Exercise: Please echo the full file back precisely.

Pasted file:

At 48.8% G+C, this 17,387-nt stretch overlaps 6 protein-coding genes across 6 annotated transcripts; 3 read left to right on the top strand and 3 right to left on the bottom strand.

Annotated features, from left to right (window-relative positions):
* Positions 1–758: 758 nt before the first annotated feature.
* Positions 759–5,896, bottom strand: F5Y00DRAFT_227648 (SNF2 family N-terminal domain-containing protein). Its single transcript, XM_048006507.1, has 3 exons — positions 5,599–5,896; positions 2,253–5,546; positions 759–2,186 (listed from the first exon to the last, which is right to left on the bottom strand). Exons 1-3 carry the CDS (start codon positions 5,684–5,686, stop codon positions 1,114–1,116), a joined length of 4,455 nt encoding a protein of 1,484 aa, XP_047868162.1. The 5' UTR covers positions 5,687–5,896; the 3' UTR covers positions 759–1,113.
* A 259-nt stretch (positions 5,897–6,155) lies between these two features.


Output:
At 48.8% G+C, this 17,387-nt stretch overlaps 6 protein-coding genes across 6 annotated transcripts; 3 read left to right on the top strand and 3 right to left on the bottom strand.

Annotated features, from left to right (window-relative positions):
* Positions 1–758: 758 nt before the first annotated feature.
* Positions 759–5,896, bottom strand: F5Y00DRAFT_227648 (SNF2 family N-terminal domain-containing protein). Its single transcript, XM_048006507.1, has 3 exons — positions 5,599–5,896; positions 2,253–5,546; positions 759–2,186 (listed from the first exon to the last, which is right to left on the bottom strand). Exons 1-3 carry the CDS (start codon positions 5,684–5,686, stop codon positions 1,114–1,116), a joined length of 4,455 nt encoding a protein of 1,484 aa, XP_047868162.1. The 5' UTR covers positions 5,687–5,896; the 3' UTR covers positions 759–1,113.
* A 259-nt stretch (positions 5,897–6,155) lies between these two features.